weight = 1
title = "Installing Kubeflow"
description = "Overview of installation choices for various environments"
weight = 20
+++

## Before you begin
@@ -1,5 +1,5 @@
+++
title = "Kubernetes Installation"
description = "Instructions for installing Kubeflow on an existing Kubernetes cluster"
weight = 2
weight = 40
+++
@@ -0,0 +1,160 @@
+++
title = "Kubeflow Overview"
description = "How Kubeflow helps you organize your ML workflow"
weight = 10
+++

<!--
Note for authors: The source of the diagrams is held in Google Slides decks,
in the "Doc diagrams" folder in the public Kubeflow shared drive.
-->

This guide introduces Kubeflow as a platform for developing and deploying a
machine learning (ML) system.

Kubeflow is a platform for data scientists who want to build and experiment with
ML pipelines. Kubeflow is also for ML engineers and operational teams who want
to deploy ML systems to various environments for development, testing, and
production-level serving.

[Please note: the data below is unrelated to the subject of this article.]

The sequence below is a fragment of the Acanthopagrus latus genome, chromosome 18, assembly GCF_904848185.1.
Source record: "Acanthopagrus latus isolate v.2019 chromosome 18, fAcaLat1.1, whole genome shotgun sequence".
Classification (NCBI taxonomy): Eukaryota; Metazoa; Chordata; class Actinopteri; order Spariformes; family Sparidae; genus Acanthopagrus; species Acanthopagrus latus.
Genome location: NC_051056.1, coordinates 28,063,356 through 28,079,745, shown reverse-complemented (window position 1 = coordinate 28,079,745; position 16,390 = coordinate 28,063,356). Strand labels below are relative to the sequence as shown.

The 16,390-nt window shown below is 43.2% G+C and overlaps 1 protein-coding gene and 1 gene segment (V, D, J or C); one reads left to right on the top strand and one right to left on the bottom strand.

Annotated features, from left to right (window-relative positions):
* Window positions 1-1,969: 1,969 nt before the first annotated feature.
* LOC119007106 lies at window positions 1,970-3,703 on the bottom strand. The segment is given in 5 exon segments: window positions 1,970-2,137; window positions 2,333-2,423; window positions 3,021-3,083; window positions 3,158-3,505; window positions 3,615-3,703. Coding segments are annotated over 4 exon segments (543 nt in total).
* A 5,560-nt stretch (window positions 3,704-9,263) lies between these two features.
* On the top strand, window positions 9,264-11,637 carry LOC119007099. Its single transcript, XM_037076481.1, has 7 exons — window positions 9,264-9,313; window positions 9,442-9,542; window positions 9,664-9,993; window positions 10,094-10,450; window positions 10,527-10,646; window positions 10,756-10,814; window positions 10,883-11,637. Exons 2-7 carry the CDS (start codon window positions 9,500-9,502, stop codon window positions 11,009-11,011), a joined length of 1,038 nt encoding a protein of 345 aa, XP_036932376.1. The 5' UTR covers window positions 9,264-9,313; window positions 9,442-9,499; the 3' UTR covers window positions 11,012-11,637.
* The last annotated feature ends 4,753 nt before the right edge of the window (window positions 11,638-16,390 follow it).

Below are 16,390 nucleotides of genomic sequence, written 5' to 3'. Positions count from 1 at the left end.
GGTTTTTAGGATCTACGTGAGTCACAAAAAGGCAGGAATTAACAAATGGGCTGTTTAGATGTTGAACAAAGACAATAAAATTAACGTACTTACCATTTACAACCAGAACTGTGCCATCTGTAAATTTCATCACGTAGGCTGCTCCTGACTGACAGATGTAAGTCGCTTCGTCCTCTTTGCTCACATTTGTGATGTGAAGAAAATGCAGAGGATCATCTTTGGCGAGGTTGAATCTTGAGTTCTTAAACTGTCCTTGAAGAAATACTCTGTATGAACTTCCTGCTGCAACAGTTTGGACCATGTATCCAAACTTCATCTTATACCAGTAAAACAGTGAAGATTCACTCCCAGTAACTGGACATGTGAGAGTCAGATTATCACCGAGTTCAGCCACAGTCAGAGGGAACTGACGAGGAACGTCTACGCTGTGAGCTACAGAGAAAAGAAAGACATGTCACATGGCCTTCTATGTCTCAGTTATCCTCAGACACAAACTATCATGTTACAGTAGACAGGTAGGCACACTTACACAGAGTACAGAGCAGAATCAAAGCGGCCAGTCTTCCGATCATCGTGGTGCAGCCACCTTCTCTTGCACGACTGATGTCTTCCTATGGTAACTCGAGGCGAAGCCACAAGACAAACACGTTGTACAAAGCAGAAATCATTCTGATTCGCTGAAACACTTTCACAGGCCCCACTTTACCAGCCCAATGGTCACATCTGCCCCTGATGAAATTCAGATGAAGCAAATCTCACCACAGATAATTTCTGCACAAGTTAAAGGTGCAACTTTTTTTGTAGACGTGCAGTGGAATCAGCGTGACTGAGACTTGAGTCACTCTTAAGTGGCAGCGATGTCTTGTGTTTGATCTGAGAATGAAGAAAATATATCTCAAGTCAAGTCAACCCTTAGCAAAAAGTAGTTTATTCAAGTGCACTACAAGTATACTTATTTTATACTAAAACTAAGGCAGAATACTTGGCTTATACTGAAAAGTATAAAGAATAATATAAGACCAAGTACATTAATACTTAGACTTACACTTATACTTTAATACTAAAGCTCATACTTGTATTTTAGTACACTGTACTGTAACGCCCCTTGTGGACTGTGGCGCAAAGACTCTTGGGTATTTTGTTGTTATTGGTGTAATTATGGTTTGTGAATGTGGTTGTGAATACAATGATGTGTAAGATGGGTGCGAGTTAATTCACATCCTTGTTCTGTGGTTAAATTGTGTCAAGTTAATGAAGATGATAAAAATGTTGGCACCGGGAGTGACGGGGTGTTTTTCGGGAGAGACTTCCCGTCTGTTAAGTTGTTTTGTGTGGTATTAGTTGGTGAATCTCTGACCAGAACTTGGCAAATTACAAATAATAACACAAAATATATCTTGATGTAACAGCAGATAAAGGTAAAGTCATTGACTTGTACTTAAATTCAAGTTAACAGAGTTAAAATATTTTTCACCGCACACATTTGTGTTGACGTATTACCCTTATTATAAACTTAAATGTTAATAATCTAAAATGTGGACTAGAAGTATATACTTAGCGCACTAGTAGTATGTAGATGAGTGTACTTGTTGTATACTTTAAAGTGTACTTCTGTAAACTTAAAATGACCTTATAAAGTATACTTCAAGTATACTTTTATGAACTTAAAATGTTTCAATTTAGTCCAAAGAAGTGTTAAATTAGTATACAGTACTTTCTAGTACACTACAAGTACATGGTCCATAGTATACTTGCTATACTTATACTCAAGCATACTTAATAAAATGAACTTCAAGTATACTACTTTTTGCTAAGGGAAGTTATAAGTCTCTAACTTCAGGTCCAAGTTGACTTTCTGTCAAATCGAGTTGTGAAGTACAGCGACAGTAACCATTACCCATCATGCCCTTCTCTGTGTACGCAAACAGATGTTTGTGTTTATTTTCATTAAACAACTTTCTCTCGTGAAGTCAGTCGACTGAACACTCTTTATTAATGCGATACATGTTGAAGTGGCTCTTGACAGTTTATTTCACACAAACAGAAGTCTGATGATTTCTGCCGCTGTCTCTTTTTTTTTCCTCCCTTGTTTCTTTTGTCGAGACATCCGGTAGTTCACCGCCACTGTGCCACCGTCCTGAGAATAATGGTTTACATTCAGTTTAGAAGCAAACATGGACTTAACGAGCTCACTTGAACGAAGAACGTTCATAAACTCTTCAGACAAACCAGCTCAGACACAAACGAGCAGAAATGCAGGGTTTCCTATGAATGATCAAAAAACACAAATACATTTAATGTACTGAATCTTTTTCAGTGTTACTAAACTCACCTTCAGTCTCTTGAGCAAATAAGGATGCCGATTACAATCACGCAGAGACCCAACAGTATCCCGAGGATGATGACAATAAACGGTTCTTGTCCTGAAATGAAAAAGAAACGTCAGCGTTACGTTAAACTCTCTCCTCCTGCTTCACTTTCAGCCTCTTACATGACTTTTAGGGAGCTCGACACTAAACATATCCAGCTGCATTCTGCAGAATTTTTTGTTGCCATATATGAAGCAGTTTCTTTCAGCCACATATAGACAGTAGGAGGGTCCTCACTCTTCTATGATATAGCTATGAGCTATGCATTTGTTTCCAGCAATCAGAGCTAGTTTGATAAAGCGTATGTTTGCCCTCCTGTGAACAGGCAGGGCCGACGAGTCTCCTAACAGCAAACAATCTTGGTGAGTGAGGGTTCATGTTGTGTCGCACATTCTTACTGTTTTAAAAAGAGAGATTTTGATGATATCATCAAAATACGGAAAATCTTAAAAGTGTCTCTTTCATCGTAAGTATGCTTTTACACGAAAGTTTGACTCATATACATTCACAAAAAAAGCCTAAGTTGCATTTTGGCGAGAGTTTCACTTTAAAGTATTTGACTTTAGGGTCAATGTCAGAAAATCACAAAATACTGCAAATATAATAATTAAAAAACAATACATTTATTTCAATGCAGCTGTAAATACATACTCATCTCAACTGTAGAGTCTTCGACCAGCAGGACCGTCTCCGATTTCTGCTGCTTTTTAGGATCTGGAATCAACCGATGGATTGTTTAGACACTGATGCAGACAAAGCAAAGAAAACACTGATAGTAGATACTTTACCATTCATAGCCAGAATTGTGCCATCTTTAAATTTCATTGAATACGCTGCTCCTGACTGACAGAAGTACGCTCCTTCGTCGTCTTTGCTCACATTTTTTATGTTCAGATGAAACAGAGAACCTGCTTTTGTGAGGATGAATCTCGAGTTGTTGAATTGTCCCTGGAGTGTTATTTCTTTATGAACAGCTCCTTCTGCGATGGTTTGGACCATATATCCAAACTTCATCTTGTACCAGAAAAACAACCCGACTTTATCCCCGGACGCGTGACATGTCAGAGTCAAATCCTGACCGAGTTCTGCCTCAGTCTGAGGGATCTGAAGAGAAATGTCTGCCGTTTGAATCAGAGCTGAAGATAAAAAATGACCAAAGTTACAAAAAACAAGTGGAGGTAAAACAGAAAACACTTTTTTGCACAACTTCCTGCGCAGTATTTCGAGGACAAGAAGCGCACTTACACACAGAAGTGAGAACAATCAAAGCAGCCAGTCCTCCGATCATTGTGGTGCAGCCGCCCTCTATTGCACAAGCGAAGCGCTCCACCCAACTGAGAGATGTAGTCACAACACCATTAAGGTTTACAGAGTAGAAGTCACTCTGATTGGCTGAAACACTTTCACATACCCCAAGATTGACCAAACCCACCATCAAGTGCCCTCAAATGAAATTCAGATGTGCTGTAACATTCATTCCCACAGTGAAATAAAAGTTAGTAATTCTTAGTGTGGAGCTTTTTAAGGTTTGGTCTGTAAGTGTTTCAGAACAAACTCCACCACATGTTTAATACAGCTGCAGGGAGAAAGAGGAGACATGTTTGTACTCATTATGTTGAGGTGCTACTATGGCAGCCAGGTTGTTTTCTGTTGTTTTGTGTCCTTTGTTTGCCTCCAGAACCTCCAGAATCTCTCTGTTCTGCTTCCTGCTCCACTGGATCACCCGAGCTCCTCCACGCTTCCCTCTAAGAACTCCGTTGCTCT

## Conceptual overview

Kubeflow is *the ML toolkit for Kubernetes*.
The following diagram shows Kubeflow as a platform for arranging the
components of your ML system on top of Kubernetes:

<img src="/docs/images/kubeflow-overview-platform-diagram.svg"
alt="An architectural overview of Kubeflow on Kubernetes"
class="mt-3 mb-3 border border-info rounded">

Kubeflow builds on [Kubernetes](https://kubernetes.io/) as a system for
deploying, scaling, and managing complex systems.

Using the Kubeflow configuration interfaces (see [below](#interfaces)) you can
specify the ML tools required for your workflow. Then you can deploy the
workflow to various clouds, local, and on-premises platforms for experimentation and
for production use.

## Introducing the ML workflow

When you develop and deploy an ML system, the ML workflow typically consists of
several stages. Developing an ML system is an iterative process.
You need to evaluate the output of various stages of the ML workflow, and apply
changes to the model and parameters when necessary to ensure the model keeps
producing the results you need.

For the sake of simplicity, the following diagram
shows the workflow stages in sequence. The arrow at the end of the workflow
points back into the flow to indicate the iterative nature of the process:

<img src="/docs/images/kubeflow-overview-workflow-diagram-1.svg"